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Let $\Delta$ be the scalar Laplace-Beltrami operator on a compact, connected, orientable 2-manifold without boundary smoothly embedded in $\mathbb{R}^3$ and let $\phi$ be one of its eigenfunctions, i.e.,

$$ \Delta \phi = \lambda \phi $$

for some constant $\lambda \in \mathbb{R}$. Is there any reason to believe that the maximum and minimum pointwise values of $\phi$ have the same magnitude? This statement certainly holds for simple domains like $S^1$ (where the eigenfunctions are just $\cos(nx)$ and $\sin(nx)$, $n \in \mathbb{Z}$) and also appears to be true empirically (e.g., if you numerically compute eigenfunctions of triangulated surfaces). But I have trouble seeing why it would be true in general.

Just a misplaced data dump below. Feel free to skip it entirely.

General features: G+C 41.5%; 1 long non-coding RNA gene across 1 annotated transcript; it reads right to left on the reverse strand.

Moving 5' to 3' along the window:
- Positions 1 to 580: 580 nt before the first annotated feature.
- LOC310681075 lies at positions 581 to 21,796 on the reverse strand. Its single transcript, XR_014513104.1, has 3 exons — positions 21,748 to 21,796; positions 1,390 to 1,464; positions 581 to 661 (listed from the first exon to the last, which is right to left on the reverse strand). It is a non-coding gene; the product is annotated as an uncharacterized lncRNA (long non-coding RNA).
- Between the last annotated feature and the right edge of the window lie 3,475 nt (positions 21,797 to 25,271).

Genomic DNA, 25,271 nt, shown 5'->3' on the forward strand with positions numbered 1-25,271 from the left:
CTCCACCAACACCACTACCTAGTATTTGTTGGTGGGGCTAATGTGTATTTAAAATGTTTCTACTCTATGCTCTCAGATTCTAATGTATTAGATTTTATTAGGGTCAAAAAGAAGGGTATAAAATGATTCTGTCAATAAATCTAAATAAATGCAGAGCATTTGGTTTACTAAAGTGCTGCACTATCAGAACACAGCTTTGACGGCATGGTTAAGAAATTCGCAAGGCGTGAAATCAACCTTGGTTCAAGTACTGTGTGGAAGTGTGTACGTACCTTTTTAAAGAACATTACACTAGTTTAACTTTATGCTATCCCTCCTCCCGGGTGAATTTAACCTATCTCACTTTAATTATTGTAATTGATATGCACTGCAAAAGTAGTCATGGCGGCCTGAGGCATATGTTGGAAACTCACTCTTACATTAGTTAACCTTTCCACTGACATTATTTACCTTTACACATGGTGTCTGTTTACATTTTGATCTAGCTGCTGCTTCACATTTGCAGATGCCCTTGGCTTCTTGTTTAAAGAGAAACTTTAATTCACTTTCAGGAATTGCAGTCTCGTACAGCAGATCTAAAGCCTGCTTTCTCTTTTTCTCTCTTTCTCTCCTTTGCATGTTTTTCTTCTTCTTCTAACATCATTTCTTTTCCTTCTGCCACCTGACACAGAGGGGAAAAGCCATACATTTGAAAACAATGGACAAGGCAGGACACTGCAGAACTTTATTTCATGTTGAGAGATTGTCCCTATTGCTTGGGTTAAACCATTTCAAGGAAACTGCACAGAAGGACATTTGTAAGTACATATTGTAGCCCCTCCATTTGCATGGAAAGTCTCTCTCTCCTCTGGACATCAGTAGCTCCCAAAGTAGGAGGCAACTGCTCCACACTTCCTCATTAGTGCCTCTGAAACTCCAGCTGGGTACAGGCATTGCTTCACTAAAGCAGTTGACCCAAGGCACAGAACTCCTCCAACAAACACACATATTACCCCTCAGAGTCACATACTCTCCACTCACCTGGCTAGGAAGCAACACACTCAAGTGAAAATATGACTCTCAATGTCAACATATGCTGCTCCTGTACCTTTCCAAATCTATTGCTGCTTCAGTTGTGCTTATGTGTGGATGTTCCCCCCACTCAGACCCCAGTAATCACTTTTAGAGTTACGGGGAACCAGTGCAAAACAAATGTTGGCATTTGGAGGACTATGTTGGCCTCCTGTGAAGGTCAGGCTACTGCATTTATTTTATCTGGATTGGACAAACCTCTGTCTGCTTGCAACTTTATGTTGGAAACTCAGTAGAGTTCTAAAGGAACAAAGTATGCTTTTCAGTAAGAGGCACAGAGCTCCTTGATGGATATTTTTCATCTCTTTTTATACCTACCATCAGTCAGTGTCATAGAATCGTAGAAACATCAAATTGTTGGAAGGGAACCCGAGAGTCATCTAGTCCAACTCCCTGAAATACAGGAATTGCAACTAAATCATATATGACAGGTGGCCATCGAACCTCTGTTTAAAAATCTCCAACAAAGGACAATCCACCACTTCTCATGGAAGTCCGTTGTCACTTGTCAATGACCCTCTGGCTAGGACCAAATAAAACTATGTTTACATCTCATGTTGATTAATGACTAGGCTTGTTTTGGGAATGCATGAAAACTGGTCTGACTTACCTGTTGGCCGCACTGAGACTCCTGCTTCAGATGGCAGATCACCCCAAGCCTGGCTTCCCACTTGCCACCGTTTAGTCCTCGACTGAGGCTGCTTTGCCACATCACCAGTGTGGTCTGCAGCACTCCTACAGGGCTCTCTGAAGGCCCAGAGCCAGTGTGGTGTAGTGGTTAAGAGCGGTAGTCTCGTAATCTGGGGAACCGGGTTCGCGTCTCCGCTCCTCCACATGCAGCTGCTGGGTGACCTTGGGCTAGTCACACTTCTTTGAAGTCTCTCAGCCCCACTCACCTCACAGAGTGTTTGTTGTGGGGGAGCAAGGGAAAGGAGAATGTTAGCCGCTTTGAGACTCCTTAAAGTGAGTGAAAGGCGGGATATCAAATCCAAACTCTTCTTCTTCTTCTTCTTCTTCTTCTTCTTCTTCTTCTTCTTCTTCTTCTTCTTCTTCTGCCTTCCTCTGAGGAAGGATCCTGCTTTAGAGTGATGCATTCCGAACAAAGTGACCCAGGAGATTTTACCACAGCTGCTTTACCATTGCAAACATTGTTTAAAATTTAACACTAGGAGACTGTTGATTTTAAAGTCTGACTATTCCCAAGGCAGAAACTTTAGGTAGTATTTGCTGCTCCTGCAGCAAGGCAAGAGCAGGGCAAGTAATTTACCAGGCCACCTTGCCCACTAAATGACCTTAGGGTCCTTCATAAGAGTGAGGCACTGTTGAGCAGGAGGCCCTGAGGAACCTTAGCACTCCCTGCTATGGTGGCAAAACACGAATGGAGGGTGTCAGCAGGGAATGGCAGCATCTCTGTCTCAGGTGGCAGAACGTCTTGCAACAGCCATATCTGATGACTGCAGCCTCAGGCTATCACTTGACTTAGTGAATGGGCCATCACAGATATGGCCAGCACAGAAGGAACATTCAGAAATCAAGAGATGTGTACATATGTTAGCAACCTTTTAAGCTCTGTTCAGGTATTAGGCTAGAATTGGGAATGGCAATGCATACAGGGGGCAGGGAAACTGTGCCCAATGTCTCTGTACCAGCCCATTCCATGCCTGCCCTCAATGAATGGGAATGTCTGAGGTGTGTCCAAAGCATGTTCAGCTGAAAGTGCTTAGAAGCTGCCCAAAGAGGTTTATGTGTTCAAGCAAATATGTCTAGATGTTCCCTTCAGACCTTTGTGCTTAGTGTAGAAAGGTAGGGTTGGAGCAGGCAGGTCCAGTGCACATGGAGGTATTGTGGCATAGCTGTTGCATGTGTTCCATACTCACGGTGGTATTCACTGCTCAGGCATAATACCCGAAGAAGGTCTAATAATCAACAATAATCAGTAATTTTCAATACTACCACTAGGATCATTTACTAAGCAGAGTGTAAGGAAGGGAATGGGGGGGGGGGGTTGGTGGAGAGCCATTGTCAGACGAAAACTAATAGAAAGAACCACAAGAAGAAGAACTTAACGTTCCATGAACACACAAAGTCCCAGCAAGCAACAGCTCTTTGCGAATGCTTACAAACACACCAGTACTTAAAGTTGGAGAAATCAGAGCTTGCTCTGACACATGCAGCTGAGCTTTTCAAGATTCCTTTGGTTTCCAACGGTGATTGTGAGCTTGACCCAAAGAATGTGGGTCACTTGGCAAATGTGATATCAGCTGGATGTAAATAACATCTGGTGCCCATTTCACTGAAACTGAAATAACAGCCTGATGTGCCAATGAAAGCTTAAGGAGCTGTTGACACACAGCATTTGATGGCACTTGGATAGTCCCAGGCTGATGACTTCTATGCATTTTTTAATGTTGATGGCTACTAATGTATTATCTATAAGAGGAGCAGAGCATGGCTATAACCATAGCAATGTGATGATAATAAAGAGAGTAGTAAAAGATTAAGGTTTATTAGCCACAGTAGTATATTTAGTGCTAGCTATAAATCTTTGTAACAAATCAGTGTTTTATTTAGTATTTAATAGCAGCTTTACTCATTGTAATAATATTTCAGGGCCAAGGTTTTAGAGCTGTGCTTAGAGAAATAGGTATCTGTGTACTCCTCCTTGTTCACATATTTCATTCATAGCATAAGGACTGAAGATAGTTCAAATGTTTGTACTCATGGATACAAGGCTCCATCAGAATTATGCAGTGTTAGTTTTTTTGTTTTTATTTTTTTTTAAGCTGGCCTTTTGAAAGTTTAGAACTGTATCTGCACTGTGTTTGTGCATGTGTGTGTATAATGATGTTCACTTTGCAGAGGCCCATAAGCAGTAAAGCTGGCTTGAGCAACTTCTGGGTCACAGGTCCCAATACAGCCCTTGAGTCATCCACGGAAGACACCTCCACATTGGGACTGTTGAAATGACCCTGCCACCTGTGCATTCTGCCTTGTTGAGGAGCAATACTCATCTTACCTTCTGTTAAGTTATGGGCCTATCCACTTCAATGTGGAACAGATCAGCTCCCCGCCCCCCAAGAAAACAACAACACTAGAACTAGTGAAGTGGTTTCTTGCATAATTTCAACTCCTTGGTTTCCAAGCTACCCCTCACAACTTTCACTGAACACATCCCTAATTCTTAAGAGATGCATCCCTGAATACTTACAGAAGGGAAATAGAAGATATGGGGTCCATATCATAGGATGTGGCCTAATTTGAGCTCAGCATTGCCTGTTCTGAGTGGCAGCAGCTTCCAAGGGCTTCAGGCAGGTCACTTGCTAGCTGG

One thing to note is that the eigenfunctions of $\Delta$ are orthogonal with respect to the $L^2$ inner product. In particular, the constant function is always an eigenfunction of $\Delta$, which means all other eigenfunctions will have zero mean. Unfortunately zero mean does not guarantee that the max and min have equal magnitude.

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up vote 1 down vote accepted

I may be misunderstanding the question, since this counterexample seems a bit too easy if you've already gone to the trouble of computing eigenfunctions on triangulated surfaces, but isn't $2P_2(\cos\theta)=3\cos^2\theta-1$ on the unit sphere an eigenfunction for $\lambda=-6$ with maximal value $2$ and minimal value $-1$?

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No, you're absolutely right. Good example! – PolyKnowMeAll Sep 16 '11 at 13:36

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